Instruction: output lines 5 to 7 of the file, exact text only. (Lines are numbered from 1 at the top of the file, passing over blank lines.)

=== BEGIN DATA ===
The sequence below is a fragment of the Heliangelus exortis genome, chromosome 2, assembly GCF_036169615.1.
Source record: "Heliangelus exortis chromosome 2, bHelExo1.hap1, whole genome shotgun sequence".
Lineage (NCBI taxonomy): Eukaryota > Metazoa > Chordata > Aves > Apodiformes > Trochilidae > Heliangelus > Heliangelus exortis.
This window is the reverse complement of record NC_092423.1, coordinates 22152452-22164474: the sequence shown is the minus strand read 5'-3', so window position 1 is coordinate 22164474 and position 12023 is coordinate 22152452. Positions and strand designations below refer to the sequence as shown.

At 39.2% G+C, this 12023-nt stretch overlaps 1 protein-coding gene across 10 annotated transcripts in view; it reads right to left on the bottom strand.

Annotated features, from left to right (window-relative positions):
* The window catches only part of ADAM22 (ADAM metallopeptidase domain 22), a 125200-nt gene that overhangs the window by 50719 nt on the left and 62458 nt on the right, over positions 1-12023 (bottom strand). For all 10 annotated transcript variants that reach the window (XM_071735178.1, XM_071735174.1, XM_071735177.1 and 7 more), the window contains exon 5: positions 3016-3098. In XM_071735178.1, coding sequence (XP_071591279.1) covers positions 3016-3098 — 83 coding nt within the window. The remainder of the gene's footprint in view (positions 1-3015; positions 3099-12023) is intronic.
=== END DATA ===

At 39.2% G+C, this 12023-nt stretch overlaps 1 protein-coding gene across 10 annotated transcripts in view; it reads right to left on the bottom strand.

Annotated features, from left to right (window-relative positions):
* The window catches only part of ADAM22 (ADAM metallopeptidase domain 22), a 125200-nt gene that overhangs the window by 50719 nt on the left and 62458 nt on the right, over positions 1-12023 (bottom strand). For all 10 annotated transcript variants that reach the window (XM_071735178.1, XM_071735174.1, XM_071735177.1 and 7 more), the window contains exon 5: positions 3016-3098. In XM_071735178.1, coding sequence (XP_071591279.1) covers positions 3016-3098 — 83 coding nt within the window. The remainder of the gene's footprint in view (positions 1-3015; positions 3099-12023) is intronic.